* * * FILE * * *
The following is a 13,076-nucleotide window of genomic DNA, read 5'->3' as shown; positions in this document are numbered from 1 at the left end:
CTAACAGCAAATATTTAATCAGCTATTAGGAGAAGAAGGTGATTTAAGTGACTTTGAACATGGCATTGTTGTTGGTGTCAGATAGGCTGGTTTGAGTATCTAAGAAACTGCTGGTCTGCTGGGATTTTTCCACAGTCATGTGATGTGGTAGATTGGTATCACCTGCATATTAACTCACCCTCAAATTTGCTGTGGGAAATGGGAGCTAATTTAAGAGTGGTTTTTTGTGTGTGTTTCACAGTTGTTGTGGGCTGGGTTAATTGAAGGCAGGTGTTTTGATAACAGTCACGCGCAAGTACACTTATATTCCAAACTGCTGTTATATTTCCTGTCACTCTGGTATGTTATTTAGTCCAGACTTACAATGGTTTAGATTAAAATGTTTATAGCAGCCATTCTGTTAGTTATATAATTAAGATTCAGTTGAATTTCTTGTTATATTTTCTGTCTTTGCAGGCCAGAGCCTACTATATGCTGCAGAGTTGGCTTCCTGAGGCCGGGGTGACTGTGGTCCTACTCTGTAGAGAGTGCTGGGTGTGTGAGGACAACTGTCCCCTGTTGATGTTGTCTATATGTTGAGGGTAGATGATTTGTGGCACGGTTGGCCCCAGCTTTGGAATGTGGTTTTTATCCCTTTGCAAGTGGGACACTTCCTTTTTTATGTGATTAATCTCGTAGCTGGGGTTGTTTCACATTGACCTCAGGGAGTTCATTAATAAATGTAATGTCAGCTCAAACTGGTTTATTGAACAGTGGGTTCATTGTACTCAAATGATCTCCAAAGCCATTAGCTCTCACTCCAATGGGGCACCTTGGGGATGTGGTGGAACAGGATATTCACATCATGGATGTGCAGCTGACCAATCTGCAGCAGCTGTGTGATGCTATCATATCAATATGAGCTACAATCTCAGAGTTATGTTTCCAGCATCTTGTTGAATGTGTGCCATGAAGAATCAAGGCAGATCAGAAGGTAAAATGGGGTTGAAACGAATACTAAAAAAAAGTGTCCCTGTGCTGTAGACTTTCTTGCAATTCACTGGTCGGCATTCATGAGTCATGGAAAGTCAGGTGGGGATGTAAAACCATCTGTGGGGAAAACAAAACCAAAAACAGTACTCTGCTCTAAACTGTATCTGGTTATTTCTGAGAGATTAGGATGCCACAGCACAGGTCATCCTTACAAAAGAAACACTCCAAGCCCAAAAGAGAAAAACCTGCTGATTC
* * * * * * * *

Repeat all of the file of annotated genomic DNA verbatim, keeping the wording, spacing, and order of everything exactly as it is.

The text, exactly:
The following is a 13,076-nucleotide window of genomic DNA, read 5'->3' as shown; positions in this document are numbered from 1 at the left end:
CTAACAGCAAATATTTAATCAGCTATTAGGAGAAGAAGGTGATTTAAGTGACTTTGAACATGGCATTGTTGTTGGTGTCAGATAGGCTGGTTTGAGTATCTAAGAAACTGCTGGTCTGCTGGGATTTTTCCACAGTCATGTGATGTGGTAGATTGGTATCACCTGCATATTAACTCACCCTCAAATTTGCTGTGGGAAATGGGAGCTAATTTAAGAGTGGTTTTTTGTGTGTGTTTCACAGTTGTTGTGGGCTGGGTTAATTGAAGGCAGGTGTTTTGATAACAGTCACGCGCAAGTACACTTATATTCCAAACTGCTGTTATATTTCCTGTCACTCTGGTATGTTATTTAGTCCAGACTTACAATGGTTTAGATTAAAATGTTTATAGCAGCCATTCTGTTAGTTATATAATTAAGATTCAGTTGAATTTCTTGTTATATTTTCTGTCTTTGCAGGCCAGAGCCTACTATATGCTGCAGAGTTGGCTTCCTGAGGCCGGGGTGACTGTGGTCCTACTCTGTAGAGAGTGCTGGGTGTGTGAGGACAACTGTCCCCTGTTGATGTTGTCTATATGTTGAGGGTAGATGATTTGTGGCACGGTTGGCCCCAGCTTTGGAATGTGGTTTTTATCCCTTTGCAAGTGGGACACTTCCTTTTTTATGTGATTAATCTCGTAGCTGGGGTTGTTTCACATTGACCTCAGGGAGTTCATTAATAAATGTAATGTCAGCTCAAACTGGTTTATTGAACAGTGGGTTCATTGTACTCAAATGATCTCCAAAGCCATTAGCTCTCACTCCAATGGGGCACCTTGGGGATGTGGTGGAACAGGATATTCACATCATGGATGTGCAGCTGACCAATCTGCAGCAGCTGTGTGATGCTATCATATCAATATGAGCTACAATCTCAGAGTTATGTTTCCAGCATCTTGTTGAATGTGTGCCATGAAGAATCAAGGCAGATCAGAAGGTAAAATGGGGTTGAAACGAATACTAAAAAAAAGTGTCCCTGTGCTGTAGACTTTCTTGCAATTCACTGGTCGGCATTCATGAGTCATGGAAAGTCAGGTGGGGATGTAAAACCATCTGTGGGGAAAACAAAACCAAAAACAGTACTCTGCTCTAAACTGTATCTGGTTATTTCTGAGAGATTAGGATGCCACAGCACAGGTCATCCTTACAAAAGAAACACTCCAAGCCCAAAAGAGAAAAACCTGCTGATTC